"Stem cells are very sensitive compared to other functional cell types. Thus, it was very encouraging to see that the 2D-MoS2 sheets had no significant effects on the sensitive hESCs," Chan says.

The future of electrical-based detection systems

This research will be critical to the development of human embryonic stem cell-based therapy, the researchers say.
"Not only can we ensure the safety of future stem cell therapies, we can also deepen our understanding of cell development. This will translate into better and more personalized medication for the future," Chan notes.
There is much interest in hESCs as a starting resource to derive functional cells and tissues for regenerative medicine. hESC-based therapy could be used to replace traditional stem cell-based therapies such as transgene-free induced pluripotent stem cell-based therapy to avoid immune rejection.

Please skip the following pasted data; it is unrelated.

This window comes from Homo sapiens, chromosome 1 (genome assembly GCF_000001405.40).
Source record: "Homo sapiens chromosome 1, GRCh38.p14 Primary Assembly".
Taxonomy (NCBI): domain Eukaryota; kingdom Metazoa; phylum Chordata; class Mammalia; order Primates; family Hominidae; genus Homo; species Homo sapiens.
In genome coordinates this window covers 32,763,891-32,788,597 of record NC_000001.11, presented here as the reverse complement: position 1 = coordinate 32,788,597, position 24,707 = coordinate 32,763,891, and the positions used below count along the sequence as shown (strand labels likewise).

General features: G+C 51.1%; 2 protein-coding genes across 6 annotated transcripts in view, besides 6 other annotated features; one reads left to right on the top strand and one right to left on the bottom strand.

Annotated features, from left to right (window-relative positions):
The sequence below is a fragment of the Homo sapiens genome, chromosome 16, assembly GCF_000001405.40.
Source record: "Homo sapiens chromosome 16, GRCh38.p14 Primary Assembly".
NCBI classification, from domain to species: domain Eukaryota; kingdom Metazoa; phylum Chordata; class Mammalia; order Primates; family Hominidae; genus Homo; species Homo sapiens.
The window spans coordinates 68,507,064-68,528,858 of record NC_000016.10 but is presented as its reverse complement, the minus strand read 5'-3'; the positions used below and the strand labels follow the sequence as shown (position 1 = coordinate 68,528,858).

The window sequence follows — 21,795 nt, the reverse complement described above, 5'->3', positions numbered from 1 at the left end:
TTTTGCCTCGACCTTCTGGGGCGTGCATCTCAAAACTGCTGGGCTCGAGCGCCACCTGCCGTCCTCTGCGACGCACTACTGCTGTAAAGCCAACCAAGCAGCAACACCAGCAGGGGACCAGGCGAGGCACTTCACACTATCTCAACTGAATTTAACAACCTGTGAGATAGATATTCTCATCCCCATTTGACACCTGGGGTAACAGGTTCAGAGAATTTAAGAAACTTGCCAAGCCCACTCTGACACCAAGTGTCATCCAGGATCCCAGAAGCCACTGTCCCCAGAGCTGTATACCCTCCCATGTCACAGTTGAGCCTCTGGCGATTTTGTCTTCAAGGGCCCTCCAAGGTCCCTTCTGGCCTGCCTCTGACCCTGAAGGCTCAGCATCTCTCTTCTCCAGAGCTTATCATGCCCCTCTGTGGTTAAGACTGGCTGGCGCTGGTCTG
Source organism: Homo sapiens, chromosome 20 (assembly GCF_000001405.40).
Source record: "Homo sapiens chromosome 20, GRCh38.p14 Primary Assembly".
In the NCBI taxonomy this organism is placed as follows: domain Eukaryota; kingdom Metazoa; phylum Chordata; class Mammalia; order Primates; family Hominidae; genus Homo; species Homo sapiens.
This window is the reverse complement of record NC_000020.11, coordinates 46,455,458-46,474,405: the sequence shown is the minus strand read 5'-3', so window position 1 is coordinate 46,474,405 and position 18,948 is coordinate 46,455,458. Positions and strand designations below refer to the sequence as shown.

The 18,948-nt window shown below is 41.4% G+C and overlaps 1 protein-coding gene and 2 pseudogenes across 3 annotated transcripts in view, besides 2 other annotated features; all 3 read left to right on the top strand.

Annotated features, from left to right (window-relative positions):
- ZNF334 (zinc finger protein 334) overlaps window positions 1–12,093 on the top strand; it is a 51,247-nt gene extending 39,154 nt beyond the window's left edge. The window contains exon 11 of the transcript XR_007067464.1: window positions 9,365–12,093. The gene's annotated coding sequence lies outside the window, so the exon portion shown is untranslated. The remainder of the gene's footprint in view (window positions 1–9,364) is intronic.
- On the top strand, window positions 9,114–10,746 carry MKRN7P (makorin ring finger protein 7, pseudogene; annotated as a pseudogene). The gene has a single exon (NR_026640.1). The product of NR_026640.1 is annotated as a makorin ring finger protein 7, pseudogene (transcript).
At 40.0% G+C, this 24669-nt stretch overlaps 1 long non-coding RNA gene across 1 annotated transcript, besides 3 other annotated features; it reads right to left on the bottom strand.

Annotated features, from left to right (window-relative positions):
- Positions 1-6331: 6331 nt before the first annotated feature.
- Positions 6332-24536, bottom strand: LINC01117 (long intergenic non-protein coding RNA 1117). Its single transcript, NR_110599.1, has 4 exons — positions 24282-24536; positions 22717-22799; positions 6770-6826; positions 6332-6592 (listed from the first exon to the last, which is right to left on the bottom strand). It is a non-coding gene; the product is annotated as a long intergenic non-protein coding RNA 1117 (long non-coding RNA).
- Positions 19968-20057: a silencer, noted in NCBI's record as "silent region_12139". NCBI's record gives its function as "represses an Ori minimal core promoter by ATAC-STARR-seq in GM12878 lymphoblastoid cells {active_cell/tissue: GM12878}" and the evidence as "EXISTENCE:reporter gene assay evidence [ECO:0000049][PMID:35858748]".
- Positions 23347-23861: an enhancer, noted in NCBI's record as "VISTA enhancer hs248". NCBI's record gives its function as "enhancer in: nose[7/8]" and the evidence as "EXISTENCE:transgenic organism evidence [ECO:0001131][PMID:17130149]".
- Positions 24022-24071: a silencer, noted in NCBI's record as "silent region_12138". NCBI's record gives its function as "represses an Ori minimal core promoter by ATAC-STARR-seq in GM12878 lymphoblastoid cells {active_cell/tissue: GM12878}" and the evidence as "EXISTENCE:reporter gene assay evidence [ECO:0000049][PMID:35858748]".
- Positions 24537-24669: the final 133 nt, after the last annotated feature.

However, clinical applications of hESC-based therapy can only be viable if the monitoring of pluripotent hESCs can be achieved, to minimize the risk of teratoma formation from pluripotent hESCs prior to transplantation for safe clinical uses.
"Our method will revolutionize stem cell therapies, getting them one step closer into clinics," Chan hopes. "Not only can it be used to monitor pluripotent stem cells, it can also validate the removal of unwanted pluripotent stem cells prior to transplantation."
She says that in principle, this method is applicable to all types of stem cell-detector device structures, 2D materials, and stem cells. Future research could build upon this work to find appropriate combinations of these variables to provide new opportunities for optimizing hESC detection performance.
By Kyra Nian-Yu Wang, Singapore University of Technology and Design

Subscribe! Receive a convenient email notification whenever a new Nanowerk Nanotechnology Spotlight posts.

Become a Spotlight guest author! Have you just published a scientific paper or have other exciting developments to share with the nanotechnology community? Here is how to publish on nanowerk.com.

These articles might interest you as well: